A comparison of rational versus empirical methods in the prediction of psychotherapy outcome
Version of Record online: 19 MAY 2006
Copyright © 2006 John Wiley & Sons, Ltd.
Clinical Psychology & Psychotherapy
Volume 13, Issue 3, pages 202–214, May/June 2006
How to Cite
Spielmans, G. I., Masters, K. S. and Lambert, M. J. (2006), A comparison of rational versus empirical methods in the prediction of psychotherapy outcome. Clin. Psychol. Psychother., 13: 202–214. doi: 10.1002/cpp.491
- Issue online: 19 MAY 2006
- Version of Record online: 19 MAY 2006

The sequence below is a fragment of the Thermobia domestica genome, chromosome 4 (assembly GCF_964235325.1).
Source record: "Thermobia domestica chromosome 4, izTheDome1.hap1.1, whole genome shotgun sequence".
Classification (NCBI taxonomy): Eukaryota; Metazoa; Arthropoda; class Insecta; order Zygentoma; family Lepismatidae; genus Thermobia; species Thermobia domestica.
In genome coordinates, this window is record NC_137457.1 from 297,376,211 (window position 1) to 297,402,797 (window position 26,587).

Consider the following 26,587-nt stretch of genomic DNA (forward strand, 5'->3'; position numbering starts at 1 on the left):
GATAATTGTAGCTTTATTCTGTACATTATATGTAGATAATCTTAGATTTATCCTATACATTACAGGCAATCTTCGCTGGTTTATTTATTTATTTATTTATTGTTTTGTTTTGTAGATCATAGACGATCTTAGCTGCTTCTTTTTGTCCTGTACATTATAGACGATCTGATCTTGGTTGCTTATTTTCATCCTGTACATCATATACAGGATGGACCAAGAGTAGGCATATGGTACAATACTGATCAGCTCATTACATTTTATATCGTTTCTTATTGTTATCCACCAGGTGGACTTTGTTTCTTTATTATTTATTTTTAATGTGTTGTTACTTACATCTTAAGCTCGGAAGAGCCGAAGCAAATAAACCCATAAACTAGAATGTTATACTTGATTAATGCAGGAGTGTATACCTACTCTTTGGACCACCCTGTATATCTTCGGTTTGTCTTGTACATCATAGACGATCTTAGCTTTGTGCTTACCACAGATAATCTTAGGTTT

Recent studies have shown that providing feedback to therapists based on comparing their clients' progress to a set of rational, clinically derived algorithms delineating various categories of progress has enhanced outcomes for clients predicted to show poor treatment outcomes (signal-alarms). One prior study indicated that an empirically derived method more accurately predicts outcome than the rational method. The present study replicated the comparison of empirical and rational methods, while adding an additional layer of effect size analyses to further clarify predictive accuracy. The two methods were approximately equivalent in their accurate detection of cases that had a final negative outcome. However, the rational method had significantly lower overall predictive accuracy due to its high percentage of false negative predictions. Further, progressively more optimistic predictions based on the empirical method were associated with greater improvement for the average client. This was not the case for the rational method. Copyright © 2006 John Wiley & Sons, Ltd.